One of the questions I get a lot from people about commercial photography is about pricing photography. Today I am breaking down the difference between usage rights and what’s called a creative fee (or a day rate,) and when to charge for each.
Photography pricing and estimating for commercial shoots is an art form unto itself, but if you want a ready-made estimating template with all of the line-items I use, go ahead and download my free estimating template so you can just input the numbers in and let the formulas take care of the rest. Scroll down to read the rest of the post.
This topic is a bit tricky and there is some debate about when to charge for one or the other or both. I’m going to give you my take, and also show you how you can differentiate between the two.
USAGE RIGHTS are fees associated with a clients usage on a per image basis for a designated period of time. Usually this would appear on the estimate as $____ per image and the time-frame would be outlined in the terms… ie. for a 1 year term. The price per image is probably going to vary on a job by job basis as the terms of the shoot are going to vary job to job and it also very much depends on the client. A small mom and pop price per image is going to look very different than a large brand with a huge following. You would also want to outline what the per image fees to renew for another term would be, so that they know that if they want to use the images after the term is up, they would have to pay X amount.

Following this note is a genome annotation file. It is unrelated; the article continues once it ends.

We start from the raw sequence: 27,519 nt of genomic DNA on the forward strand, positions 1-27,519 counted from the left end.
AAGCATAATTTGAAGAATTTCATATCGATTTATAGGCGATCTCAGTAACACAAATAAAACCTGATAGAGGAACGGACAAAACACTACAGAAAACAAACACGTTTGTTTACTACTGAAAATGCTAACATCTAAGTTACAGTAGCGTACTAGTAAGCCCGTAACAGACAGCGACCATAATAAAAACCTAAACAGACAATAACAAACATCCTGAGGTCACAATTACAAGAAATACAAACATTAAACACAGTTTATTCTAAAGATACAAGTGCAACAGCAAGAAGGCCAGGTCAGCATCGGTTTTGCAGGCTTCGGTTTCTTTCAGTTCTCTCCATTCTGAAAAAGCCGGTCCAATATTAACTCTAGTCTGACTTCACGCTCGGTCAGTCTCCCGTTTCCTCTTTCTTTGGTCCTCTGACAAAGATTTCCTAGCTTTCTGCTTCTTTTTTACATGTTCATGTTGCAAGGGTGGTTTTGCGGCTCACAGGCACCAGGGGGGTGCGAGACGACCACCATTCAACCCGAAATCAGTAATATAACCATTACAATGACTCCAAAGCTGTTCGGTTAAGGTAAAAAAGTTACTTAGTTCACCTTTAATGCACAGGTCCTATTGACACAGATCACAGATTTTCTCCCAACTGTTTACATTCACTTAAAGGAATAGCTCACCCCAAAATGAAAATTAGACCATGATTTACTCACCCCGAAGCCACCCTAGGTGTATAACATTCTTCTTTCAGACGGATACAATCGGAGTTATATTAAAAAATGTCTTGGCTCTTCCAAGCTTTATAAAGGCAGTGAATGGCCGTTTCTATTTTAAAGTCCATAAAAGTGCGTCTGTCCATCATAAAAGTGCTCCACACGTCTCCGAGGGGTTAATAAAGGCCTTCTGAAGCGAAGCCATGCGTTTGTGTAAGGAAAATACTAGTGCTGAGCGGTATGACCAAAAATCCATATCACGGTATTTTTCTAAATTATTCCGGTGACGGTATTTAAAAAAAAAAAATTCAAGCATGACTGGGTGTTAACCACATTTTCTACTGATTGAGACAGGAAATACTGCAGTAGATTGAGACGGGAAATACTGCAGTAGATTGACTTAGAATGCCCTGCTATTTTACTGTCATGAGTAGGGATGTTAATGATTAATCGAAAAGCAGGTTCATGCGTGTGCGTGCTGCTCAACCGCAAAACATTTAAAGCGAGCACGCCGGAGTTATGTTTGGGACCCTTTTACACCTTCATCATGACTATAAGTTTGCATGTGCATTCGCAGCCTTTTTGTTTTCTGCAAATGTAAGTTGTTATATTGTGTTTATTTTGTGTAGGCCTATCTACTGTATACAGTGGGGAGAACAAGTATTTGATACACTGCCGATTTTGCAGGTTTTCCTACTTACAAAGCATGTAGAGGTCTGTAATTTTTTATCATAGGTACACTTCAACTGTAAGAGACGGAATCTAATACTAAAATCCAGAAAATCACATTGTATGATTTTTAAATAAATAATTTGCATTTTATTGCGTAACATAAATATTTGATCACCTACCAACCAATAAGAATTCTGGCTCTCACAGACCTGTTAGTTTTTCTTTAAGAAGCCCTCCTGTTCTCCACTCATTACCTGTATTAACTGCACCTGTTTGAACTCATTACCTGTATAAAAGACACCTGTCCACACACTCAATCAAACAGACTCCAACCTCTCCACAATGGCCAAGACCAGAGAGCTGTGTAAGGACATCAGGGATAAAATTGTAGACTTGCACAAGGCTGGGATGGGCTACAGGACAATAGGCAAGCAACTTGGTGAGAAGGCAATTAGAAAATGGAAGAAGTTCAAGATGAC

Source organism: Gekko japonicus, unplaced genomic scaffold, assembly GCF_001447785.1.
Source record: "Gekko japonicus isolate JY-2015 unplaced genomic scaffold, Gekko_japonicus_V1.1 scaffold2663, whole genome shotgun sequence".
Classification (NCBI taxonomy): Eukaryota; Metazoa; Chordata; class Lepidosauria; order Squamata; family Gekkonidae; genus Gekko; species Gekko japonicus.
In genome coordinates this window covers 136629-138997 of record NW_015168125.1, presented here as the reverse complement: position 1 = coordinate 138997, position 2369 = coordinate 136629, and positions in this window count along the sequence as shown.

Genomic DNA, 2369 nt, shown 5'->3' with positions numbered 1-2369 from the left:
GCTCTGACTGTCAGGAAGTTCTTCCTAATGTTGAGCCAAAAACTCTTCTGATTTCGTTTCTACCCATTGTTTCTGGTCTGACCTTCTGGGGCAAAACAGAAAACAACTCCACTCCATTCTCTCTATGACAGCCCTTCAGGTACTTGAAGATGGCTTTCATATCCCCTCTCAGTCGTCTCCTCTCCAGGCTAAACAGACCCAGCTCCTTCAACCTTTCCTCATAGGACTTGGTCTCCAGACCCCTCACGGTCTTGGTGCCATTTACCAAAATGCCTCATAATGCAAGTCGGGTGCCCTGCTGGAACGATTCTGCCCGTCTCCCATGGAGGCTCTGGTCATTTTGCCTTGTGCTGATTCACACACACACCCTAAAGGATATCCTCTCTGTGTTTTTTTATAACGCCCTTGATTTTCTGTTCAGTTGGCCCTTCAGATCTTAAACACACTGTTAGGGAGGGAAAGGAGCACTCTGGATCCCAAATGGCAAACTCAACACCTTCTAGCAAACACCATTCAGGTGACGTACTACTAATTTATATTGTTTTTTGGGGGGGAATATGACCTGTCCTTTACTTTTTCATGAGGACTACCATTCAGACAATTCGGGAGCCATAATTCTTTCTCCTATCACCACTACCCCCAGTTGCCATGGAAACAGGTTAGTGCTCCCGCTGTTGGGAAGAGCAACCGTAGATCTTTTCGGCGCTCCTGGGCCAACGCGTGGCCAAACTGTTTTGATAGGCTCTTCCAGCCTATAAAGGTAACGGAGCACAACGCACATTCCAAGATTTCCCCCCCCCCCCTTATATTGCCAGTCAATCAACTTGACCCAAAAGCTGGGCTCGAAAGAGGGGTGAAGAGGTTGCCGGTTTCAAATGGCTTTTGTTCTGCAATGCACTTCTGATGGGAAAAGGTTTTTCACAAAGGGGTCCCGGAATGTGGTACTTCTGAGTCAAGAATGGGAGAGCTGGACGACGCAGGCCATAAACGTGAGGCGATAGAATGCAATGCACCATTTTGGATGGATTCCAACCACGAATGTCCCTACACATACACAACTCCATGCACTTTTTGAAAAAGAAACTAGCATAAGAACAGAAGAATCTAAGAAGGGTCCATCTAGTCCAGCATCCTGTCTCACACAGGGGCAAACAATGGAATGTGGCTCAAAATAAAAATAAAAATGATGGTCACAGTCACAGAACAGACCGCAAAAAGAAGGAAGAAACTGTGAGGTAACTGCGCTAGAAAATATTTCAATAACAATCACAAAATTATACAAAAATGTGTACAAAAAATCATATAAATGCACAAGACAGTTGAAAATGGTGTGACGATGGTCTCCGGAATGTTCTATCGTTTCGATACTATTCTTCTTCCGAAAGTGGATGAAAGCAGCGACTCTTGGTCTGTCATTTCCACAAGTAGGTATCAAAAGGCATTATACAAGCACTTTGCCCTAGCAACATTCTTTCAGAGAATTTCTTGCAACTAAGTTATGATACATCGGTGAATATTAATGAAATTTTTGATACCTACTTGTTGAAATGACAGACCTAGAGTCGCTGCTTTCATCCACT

CREATIVE FEES are the fees associated with your time and creative talent for the job. This is usually based on a per day basis and is roughly the same from job to job… although again, this might look different if you are quoting on a small or large job.
Now we know the terms… but when do you use each of them? Some people will separate them into two line items, and others will put them together as one fee. In my opinion, they should separated as they serve very different purposes. Your creative fee is essentially the same as a line item for a crew member. You wouldn’t not pay your crew, so why would you not pay yourself. The photography usage fee on the other hand is for using the images themselves. If you wrap the creative and the usage into one lump sum, it doesn’t educate the client on the differences of these two line items and it doesn’t show the value they are getting.
If you are just starting out, this can seem like a lot, but if you set the standard early on, your clients will get used to it and when you raise your photography prices, it will be clearer. It is also helpful to see the image usage numbers, so the client knows what they are getting, and what they will need to pay to renew. It might also be helpful to really get the full picture of the difference between commercial photography and service based photography to have a good understanding of where to start.
If you want more on getting ready to tackle commercial photography, be sure to visit my post on creating a commercial photography portfolio, and download my free portfolio creation checklist. If you need even more help with this, I am available for personal consults and full portfolio creation.
Tell me in the comments below what your biggest issue with pricing photography is.
I hope you found this helpful. To get a clearer picture, and to have a photography pricing template to start from, be sure to download my ready-made photography pricing estimate. You can just input your numbers, add your branding and tweak any particular line-items that you may need and send off to your client.